More than a hundred Stuart riders have joined a claim against the courier company in the wake of last month’s Supreme Court ruling, in which Uber drivers won the right to be classed as workers.
Courier members of the Independent Workers’ Union of Great Britain have joined the claim, being brought by law firm Leigh Day, taking the total to 154 riders.
Stuart says its riders – who deliver groceries for Co-op, Waitrose, Ocado Zoom and Sainsbury’s, and online orders for Nespresso – are ‘independent riders’. It does not grant them workers’ rights such as holiday pay and the national minimum wage.
The claim will argue because of the way the company operates, couriers should be classed as workers.
Leigh Day said it believed thousands of couriers could be eligible to claim back pay for unpaid holiday and any shortfall between money earned and the national minimum wage.
“Gig economy workers have helped to keep our economy going during the pandemic, yet companies like Stuart continue to deny their couriers basic rights,” said Gabriel Morrison, a solicitor in the employment team at Leigh Day.
“It is time for Stuart to recognise that the way they treat couriers is unjust and put their mistakes right,” he said.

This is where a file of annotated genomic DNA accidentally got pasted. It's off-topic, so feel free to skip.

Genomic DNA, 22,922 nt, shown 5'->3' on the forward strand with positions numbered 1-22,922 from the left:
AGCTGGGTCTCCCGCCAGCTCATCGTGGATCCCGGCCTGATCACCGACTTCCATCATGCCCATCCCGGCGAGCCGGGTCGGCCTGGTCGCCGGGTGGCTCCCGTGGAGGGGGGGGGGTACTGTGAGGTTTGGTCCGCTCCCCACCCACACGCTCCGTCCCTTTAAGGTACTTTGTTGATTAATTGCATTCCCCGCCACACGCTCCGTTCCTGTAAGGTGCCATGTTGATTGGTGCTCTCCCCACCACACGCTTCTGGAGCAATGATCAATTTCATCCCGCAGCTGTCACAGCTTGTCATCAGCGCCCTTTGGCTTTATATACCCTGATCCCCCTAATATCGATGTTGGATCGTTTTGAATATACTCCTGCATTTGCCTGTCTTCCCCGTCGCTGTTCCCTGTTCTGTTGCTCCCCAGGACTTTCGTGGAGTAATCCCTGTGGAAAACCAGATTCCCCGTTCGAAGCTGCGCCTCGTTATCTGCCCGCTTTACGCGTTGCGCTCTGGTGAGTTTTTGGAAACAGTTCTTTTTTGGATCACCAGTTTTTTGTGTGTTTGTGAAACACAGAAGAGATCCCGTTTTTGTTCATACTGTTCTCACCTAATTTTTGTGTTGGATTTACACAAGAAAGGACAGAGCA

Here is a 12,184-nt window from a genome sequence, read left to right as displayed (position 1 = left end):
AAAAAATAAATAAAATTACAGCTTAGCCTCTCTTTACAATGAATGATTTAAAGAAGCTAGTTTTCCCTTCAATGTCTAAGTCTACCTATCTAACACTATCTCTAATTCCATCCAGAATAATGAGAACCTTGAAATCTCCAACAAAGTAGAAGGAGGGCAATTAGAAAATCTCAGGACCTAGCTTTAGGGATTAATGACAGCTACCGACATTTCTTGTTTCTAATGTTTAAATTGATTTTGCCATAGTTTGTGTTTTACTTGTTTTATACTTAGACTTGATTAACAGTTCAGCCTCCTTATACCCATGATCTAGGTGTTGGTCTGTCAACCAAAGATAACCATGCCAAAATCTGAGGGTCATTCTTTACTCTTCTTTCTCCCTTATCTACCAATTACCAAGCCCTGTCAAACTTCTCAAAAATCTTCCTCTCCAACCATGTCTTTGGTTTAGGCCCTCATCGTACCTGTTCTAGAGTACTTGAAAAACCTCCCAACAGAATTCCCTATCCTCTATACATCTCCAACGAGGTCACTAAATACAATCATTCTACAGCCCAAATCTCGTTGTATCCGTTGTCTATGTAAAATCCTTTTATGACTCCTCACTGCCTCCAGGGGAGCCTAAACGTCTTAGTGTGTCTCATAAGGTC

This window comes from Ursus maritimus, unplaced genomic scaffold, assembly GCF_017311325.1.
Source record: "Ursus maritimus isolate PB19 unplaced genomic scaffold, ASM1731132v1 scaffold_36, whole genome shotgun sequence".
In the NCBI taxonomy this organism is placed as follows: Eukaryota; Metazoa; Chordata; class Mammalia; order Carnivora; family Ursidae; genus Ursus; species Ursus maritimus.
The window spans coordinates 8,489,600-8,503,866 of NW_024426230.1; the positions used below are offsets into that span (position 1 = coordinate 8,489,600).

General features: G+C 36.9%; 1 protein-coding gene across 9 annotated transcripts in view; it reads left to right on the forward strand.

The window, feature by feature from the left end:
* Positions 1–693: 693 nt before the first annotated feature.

An Employment Tribunal in 2018 found in favour of a Stuart courier who claimed he should be classed as a worker. This decision was upheld by the Employment Appeal Tribunal in December 2019. Stuart has appealed the ruling and the case will now be heard by the Court of Appeal.
If the claim continues to be successful, Leigh Day said it believed that the ruling should apply to all Stuart couriers who brought legal claims. The law firm is representing the riders on a ‘no win no fee’ basis.
In the Uber judgement last month, Lord Leggatt said courts should scrutinise working arrangements to ensure that individuals were not denied rights just because they are called ‘partners’ or ‘contractors’.
Legal experts have said the bar for worker status decisions is now what happens in practice rather than what’s written in a contract.
“I have worked for Stuart delivery throughout the pandemic,” said Stuart courier and claimant Anthony Doherty. “While most of the country was staying home and staying safe, I was outdoors putting myself at risk to provide a vital service for the public. I put my health on the line, and I did so while being denied minimum wage and holiday pay.
“This case is not just about justice for me, it’s about justice for hundreds of key workers who are being denied what is legally theirs.”
Stuart had not responded to requests for comment at the time of publication.